History of the Boise Airport
In 1926, the first municipal airport in Boise was built on a gravel bed where the Boise State University campus now stands. The first commercial airmail flight in the United States passed through this airfield on April 26, 1926, carried by Varney Airlines. Four years later, Varney, which would later become United Airlines, began hauling passengers from Boise - four at a time! United is recognized as the airline that has operated the longest out of Boise, 96 years as of 2022. This airfield also played host to Charles Lindbergh's Spirit of St. Louis on September 4, 1927.
The current airport has its origins traced back to 1936 when Boise began buying and leasing land for the airport. By 1938, Boise had the longest runway in the United States at that time, 8,800 feet (2,680 m) long. The steel hangar for Varney Airlines was moved to the present field in 1939. As the size of aircrafts grew, the hangar was no longer able to hold aircrafts and was converted into a passenger terminal. It was part of the modern terminal facility until the completion of the new terminal in 2003.
During World War II, the Army Air Corps leased the field for use as a training base for B-17 Flying Fortress and B-24 Liberator bomber crews. More than 6,000 men were stationed there during the war as part of the 303 Bomb Group of the 8th Air Force, including actor Jimmy Stewart who trained at Gowen Field.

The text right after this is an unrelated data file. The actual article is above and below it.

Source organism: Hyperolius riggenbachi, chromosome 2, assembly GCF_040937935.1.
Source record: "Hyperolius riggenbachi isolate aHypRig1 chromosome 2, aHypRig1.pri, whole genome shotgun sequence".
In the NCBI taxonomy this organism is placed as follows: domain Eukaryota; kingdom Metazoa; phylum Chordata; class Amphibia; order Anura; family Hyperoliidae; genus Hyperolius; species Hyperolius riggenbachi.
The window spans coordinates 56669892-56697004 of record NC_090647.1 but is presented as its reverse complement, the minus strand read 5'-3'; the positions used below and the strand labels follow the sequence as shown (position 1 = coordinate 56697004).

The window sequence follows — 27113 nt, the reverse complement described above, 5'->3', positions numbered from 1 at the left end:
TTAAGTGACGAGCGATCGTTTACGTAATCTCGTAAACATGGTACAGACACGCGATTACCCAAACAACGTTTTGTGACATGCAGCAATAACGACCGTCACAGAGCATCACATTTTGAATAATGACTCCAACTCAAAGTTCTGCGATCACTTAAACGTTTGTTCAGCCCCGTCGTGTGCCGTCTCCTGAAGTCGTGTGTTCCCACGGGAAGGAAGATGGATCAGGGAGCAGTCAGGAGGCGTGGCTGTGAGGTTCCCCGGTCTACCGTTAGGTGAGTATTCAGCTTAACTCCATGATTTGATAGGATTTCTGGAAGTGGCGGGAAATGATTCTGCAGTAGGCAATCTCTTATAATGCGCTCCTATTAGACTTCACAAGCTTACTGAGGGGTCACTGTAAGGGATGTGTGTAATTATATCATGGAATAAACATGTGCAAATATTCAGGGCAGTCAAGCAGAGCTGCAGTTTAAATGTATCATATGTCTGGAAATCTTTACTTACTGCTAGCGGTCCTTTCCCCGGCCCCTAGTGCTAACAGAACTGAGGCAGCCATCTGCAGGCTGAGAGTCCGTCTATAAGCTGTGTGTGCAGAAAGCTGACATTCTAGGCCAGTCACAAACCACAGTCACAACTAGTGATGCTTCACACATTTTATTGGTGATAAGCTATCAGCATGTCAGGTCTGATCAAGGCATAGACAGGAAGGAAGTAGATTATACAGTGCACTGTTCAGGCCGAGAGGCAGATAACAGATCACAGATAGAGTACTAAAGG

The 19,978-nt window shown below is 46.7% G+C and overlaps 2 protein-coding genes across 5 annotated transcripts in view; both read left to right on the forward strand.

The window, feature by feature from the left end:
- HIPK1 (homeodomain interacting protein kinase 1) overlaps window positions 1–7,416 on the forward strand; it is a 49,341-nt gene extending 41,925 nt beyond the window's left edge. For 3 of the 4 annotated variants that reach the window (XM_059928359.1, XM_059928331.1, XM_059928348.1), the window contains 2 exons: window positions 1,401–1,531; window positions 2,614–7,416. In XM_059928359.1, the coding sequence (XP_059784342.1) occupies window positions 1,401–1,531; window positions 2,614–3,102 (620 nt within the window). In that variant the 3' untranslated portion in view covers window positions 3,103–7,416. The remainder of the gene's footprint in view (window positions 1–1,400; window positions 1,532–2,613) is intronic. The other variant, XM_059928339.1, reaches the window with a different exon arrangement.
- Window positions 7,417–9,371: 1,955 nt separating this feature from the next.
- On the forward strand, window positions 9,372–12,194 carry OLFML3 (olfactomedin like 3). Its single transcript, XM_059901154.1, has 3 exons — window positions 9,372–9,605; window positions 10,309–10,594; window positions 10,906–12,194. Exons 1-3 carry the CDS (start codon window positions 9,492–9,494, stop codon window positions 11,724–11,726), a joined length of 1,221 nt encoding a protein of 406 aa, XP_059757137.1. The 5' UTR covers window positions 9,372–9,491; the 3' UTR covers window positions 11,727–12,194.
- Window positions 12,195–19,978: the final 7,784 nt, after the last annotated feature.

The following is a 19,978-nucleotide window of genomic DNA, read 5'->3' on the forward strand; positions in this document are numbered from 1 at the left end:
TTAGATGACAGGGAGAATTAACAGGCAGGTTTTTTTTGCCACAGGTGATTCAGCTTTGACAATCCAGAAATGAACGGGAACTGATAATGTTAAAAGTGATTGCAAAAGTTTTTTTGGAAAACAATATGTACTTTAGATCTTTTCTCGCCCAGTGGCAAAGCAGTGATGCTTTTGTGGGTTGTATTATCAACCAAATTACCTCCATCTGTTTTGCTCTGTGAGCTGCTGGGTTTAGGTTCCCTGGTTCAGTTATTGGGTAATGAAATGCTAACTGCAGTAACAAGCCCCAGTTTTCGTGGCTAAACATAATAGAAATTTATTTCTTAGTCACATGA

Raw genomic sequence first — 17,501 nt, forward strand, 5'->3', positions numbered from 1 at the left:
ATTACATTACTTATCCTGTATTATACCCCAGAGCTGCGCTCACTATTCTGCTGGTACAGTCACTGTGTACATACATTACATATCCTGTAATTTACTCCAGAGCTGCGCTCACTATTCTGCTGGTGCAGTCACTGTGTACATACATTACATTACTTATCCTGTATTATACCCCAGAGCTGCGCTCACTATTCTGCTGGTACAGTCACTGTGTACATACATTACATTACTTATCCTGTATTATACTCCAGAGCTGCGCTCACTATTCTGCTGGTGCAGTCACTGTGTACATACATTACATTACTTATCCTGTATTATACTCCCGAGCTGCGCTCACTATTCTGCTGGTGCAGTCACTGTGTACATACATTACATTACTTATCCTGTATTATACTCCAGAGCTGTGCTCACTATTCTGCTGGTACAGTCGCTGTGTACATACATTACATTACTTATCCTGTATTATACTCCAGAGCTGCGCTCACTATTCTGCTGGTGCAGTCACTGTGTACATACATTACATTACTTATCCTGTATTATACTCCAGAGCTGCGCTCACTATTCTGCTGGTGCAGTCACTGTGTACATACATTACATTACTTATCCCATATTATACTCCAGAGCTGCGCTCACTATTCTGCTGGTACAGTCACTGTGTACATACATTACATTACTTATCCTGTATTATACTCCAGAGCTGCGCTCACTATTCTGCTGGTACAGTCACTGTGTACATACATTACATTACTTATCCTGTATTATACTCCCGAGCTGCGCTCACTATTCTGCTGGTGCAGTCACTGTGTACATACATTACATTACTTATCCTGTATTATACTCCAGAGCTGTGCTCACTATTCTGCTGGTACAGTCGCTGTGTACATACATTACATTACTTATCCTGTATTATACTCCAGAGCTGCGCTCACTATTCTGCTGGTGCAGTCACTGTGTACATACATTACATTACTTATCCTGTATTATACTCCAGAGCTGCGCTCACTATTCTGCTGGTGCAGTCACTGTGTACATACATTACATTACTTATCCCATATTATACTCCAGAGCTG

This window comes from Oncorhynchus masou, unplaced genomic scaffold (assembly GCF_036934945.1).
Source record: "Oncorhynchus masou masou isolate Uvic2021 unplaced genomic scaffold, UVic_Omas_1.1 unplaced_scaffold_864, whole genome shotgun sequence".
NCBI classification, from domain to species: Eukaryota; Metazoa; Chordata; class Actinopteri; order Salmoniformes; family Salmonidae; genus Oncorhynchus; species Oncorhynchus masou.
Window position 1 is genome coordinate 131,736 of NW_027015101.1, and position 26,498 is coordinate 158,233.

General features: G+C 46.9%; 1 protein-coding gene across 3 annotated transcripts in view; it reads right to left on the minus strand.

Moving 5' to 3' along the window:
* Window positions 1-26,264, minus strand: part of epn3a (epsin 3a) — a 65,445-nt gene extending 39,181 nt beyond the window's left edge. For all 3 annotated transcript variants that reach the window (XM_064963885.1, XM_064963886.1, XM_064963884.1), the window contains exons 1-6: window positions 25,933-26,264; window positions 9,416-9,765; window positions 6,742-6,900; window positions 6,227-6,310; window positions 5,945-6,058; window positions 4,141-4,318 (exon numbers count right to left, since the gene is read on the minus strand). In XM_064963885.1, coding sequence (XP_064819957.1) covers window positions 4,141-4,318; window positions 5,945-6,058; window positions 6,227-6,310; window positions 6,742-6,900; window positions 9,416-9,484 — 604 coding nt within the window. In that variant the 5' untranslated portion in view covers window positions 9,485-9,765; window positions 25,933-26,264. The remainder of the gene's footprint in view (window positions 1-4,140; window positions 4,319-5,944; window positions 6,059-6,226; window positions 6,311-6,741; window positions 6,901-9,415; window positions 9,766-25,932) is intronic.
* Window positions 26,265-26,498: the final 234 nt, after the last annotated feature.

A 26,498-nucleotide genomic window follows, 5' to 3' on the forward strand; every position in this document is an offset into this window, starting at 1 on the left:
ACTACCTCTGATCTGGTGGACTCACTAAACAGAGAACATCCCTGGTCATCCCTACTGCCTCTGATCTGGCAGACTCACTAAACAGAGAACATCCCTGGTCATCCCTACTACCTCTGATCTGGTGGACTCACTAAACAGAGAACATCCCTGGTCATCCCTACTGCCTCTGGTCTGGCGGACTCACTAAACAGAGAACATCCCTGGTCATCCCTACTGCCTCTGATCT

In 1946 the field was turned over to the City of Boise which subsequently formed the Boise Department of Aviation and Public Transportation.
United Airlines was the first airline to bring jet service to Boise in 1964, flying Boeing 727's. The first concourse was built at the airport in 1969 at a cost of $1.5 million thanks to a voter-approved bond measure. A decade later, in 1979, the second concourse was built with the help of a $7 million voter-approved bond.
Boise Airport became home to the Boise Interagency Fire Center in 1968, which was created by a convergence of the Bureau of Land Management, U.S. Forest Services and National Weather Service firefighting operations. Other Agencies joined BIFC and the name was changed in 1993 to the National Interagency Fire Center.
In 2003, the current terminal expansion was completed at a cost of $108 million.
In 2013, a new Air Traffic Control Tower was built on the south side of the airfield, the tallest building in Idaho at that time. The tower serves Boise and Bozeman airports.